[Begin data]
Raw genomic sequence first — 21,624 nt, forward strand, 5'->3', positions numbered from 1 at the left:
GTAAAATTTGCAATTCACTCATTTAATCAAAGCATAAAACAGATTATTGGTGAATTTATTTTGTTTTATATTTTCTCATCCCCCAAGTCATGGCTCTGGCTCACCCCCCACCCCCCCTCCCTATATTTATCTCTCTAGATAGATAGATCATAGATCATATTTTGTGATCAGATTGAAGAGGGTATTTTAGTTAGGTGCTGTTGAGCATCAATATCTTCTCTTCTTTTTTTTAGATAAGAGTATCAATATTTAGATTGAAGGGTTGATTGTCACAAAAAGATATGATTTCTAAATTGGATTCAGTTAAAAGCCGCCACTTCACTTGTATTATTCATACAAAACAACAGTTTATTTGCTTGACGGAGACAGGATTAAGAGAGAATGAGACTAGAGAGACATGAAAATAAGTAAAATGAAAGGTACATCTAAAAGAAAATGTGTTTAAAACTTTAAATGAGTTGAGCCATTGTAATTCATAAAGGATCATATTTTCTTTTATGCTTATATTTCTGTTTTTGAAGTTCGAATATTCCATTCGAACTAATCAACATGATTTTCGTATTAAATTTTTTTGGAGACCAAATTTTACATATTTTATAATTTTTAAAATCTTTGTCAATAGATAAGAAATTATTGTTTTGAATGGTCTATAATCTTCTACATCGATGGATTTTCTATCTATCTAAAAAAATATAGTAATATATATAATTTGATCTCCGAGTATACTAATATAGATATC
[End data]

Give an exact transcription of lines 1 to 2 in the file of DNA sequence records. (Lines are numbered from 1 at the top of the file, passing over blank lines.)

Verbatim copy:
Raw genomic sequence first — 21,624 nt, forward strand, 5'->3', positions numbered from 1 at the left:
GTAAAATTTGCAATTCACTCATTTAATCAAAGCATAAAACAGATTATTGGTGAATTTATTTTGTTTTATATTTTCTCATCCCCCAAGTCATGGCTCTGGCTCACCCCCCACCCCCCCTCCCTATATTTATCTCTCTAGATAGATAGATCATAGATCATATTTTGTGATCAGATTGAAGAGGGTATTTTAGTTAGGTGCTGTTGAGCATCAATATCTTCTCTTCTTTTTTTTAGATAAGAGTATCAATATTTAGATTGAAGGGTTGATTGTCACAAAAAGATATGATTTCTAAATTGGATTCAGTTAAAAGCCGCCACTTCACTTGTATTATTCATACAAAACAACAGTTTATTTGCTTGACGGAGACAGGATTAAGAGAGAATGAGACTAGAGAGACATGAAAATAAGTAAAATGAAAGGTACATCTAAAAGAAAATGTGTTTAAAACTTTAAATGAGTTGAGCCATTGTAATTCATAAAGGATCATATTTTCTTTTATGCTTATATTTCTGTTTTTGAAGTTCGAATATTCCATTCGAACTAATCAACATGATTTTCGTATTAAATTTTTTTGGAGACCAAATTTTACATATTTTATAATTTTTAAAATCTTTGTCAATAGATAAGAAATTATTGTTTTGAATGGTCTATAATCTTCTACATCGATGGATTTTCTATCTATCTAAAAAAATATAGTAATATATATAATTTGATCTCCGAGTATACTAATATAGATATC